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Unmet need for no and low wine options, new report finds

There’s an unmet need for new no and low wine options as consumers embrace moderation, a new report has suggested.

According to the latest Wine Intelligence report Opportunities for Low- and No-Alcohol Wine 2021, the growing movement towards moderation among younger consumers is creating an untapped opportunity for healthy options that taste good.

The report, which surveyed 17,000 regular wine drinkers in 17 different countries found there was a wider trend across younger people across all markets to moderate consumption and have healthier options – but without compromising taste.

“Moderating alcohol consumption is a clear lifestyle goal of those in the Generation Z and Millennial cohorts, and clearly not of interest to those over 55,” Wine Intelligence’s CEO Richard Halstead wrote. “We want to drink stuff that is better for us, be it in fewer calories, more ‘natural’ ingredients and fewer headaches. We want to drink things that won’t cause us to lose control, whether it is because we value this control for its own sake, or we just want to avoid being shamed on social media. And, not surprisingly, we want drinks that taste pleasant and interesting, and – ultimately – genuine to what they are.”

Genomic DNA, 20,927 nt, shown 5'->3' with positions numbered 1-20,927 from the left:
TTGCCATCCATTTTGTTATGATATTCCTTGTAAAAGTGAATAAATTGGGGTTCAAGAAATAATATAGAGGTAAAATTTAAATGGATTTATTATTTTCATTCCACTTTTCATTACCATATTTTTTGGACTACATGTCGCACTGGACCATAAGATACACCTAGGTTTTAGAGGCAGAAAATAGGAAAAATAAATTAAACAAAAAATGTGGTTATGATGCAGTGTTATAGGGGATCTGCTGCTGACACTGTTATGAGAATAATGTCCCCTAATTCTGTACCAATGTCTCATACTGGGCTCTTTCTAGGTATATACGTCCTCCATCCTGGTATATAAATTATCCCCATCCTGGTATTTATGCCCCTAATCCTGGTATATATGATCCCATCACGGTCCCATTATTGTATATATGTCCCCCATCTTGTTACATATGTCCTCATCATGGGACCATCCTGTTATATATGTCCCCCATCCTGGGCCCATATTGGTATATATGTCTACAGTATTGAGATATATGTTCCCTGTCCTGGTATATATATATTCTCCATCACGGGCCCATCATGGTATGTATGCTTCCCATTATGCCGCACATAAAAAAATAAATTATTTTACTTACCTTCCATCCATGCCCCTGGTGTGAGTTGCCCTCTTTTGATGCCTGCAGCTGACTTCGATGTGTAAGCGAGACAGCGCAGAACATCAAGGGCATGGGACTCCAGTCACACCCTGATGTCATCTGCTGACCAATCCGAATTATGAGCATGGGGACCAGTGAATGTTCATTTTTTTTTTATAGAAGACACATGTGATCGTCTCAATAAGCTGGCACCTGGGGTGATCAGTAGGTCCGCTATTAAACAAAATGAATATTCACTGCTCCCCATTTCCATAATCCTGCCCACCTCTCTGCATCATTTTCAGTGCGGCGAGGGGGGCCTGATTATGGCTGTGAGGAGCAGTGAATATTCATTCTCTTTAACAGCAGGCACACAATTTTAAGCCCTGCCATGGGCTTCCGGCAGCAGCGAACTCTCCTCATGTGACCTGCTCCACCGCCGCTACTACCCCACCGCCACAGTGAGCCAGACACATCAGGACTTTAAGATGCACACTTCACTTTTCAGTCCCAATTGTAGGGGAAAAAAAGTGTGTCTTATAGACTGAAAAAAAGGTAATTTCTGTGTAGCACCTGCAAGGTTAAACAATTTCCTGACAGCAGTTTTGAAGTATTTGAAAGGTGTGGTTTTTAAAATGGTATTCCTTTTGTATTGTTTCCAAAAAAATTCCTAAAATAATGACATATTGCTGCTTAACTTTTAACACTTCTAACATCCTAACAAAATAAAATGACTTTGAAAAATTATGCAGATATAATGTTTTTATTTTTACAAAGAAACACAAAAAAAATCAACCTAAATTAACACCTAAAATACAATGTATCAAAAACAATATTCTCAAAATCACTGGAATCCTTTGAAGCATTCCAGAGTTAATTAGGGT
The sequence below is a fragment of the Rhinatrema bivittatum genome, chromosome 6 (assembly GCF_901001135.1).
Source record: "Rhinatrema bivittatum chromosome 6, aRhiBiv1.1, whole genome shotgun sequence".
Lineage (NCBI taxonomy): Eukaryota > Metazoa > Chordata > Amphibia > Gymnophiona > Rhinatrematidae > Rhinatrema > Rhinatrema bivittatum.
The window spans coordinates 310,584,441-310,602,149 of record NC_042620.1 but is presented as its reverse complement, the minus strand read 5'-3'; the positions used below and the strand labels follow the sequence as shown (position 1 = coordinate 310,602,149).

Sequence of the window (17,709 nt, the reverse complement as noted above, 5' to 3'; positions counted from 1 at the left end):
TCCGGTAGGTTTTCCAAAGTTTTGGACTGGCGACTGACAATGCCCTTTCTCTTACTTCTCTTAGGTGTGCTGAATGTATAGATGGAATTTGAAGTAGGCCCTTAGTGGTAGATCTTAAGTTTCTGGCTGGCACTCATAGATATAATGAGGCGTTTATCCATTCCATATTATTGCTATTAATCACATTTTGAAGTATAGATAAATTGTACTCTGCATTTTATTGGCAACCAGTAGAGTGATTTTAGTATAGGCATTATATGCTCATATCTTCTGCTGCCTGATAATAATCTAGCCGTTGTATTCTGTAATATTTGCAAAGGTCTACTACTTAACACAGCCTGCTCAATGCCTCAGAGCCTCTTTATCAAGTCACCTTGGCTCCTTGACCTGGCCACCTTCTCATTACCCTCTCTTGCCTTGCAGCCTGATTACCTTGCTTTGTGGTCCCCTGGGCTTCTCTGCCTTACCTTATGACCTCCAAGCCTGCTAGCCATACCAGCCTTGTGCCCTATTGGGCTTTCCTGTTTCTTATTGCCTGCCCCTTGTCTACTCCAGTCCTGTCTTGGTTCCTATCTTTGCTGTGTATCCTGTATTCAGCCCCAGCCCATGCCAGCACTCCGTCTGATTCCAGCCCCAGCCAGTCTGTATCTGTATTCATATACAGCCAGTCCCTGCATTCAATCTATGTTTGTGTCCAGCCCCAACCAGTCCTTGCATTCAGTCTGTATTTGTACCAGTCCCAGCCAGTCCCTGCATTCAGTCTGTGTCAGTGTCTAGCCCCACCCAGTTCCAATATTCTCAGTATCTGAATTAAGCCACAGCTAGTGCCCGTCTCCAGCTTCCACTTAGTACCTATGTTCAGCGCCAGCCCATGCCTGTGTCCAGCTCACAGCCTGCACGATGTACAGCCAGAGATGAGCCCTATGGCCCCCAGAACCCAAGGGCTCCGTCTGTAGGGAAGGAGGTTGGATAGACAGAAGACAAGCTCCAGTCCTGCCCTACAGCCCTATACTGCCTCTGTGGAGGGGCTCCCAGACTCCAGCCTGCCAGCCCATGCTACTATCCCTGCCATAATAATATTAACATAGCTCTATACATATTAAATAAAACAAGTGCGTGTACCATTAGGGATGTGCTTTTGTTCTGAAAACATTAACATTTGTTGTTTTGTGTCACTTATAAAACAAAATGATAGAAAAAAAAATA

Although other no and low categories, including beer and non-alcoholic spirits have taken off and hard seltzers and RTD’s are tapping into the trend with ‘healthier alternative’ messaging wine has not kept pace. Halstead highlighted some reasons why it was struggling to take off, arguing that it failed to meet “the benchmark” in terms of taste.

“Individual winemakers have come close, but it seems clear from the data that the category as a whole suffers from a version of the tragedy of the commons: when a sufficient proportion of products in market fail the consumer taste test, it tarnishes the whole category.”

He also pointed out that retailers had failed to back no and low wine sufficiently, so availability was still limited. “[they are] perhaps reluctant to invest heavily in promoting a product that requires a very specific need and most likely a hand-selling effort,” he pointed out.

Australia was one of the countries where no and low was widely accepted, with 38% of respondents saying they would be likely to buy it. In this UK, around a third of UK consumers (29%) surveyed said they would be likely to buy no and low, or 26% in the US.

However, nearly half of UK respondents (49%) said they were unlikely to buy, underlining the fact that the category was likely to remain “an interesting niche” in the wider wine category.

“Taking alcohol out of the equation will meet some needs, and those needs may grow over time, but for the foreseeable future most consumers will still choose ‘standard’ wine most of the time and opt for moderation that simply involves drinking smaller amounts, less often,” the report argued.

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